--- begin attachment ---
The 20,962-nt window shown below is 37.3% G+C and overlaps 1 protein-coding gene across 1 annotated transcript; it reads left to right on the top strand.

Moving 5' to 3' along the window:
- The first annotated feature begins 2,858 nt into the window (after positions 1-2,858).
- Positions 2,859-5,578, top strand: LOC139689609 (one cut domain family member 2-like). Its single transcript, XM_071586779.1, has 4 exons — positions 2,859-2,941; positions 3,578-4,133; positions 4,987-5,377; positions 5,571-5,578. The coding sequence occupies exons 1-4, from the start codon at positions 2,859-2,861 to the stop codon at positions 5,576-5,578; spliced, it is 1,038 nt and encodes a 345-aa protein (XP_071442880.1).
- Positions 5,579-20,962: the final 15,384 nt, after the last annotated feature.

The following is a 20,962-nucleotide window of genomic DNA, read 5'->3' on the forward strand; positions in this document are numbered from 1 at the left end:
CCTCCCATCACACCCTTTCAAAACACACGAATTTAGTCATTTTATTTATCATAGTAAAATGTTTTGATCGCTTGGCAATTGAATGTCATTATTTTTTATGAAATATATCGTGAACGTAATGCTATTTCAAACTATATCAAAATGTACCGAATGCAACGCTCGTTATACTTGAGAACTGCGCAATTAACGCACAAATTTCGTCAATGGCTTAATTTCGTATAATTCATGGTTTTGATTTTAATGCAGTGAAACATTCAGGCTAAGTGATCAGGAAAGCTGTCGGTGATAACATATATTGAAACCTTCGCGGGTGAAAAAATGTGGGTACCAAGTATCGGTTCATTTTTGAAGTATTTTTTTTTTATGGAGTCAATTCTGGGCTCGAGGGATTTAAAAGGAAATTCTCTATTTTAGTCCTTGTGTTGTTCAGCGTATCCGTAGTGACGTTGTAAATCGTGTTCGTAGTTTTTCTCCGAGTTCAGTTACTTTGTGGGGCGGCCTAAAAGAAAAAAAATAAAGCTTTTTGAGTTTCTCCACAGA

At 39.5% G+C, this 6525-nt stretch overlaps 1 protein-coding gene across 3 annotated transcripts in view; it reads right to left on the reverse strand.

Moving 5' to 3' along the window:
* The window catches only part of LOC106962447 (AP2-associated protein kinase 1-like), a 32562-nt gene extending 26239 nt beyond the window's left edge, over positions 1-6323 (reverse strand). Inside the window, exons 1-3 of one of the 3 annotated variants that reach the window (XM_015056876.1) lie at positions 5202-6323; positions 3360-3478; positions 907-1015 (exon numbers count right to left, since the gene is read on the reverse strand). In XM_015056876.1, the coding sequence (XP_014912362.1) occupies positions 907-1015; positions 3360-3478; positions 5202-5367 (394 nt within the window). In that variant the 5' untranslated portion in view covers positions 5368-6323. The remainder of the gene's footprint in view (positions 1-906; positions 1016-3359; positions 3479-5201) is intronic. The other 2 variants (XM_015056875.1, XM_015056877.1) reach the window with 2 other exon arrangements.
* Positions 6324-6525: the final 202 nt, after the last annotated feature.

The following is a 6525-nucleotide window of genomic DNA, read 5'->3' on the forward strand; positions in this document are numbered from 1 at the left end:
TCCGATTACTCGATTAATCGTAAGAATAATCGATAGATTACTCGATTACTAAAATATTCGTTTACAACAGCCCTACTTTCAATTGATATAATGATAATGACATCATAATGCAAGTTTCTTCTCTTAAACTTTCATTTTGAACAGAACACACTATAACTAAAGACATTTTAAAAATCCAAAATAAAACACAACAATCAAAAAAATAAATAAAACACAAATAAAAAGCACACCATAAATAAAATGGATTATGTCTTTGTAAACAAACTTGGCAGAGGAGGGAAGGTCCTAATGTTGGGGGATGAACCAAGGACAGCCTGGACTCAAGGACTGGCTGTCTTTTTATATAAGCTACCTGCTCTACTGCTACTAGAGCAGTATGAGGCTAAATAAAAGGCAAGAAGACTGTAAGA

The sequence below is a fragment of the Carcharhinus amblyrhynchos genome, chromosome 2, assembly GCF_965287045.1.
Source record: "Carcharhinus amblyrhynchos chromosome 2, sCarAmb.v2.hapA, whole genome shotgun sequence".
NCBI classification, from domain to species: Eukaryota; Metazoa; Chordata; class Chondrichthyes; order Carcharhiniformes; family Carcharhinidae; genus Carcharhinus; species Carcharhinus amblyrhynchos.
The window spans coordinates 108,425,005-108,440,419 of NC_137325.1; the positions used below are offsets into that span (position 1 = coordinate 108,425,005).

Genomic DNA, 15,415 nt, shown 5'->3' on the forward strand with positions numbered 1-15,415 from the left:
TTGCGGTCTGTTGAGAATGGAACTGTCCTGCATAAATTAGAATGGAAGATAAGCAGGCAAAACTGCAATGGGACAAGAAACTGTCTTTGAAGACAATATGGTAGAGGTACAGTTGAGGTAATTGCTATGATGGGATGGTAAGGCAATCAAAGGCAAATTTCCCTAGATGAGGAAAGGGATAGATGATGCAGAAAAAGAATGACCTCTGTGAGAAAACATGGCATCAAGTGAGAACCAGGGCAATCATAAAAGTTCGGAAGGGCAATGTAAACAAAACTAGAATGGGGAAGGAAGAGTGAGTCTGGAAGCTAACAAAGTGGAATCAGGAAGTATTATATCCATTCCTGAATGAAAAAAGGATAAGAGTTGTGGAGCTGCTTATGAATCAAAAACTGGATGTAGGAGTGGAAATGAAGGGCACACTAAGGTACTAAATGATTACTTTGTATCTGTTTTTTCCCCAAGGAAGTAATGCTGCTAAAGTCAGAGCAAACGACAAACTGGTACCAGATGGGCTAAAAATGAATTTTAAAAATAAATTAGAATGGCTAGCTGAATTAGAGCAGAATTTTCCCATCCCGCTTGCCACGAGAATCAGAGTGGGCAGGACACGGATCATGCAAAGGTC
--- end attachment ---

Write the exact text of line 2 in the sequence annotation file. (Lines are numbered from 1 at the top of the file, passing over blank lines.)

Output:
Moving 5' to 3' along the window: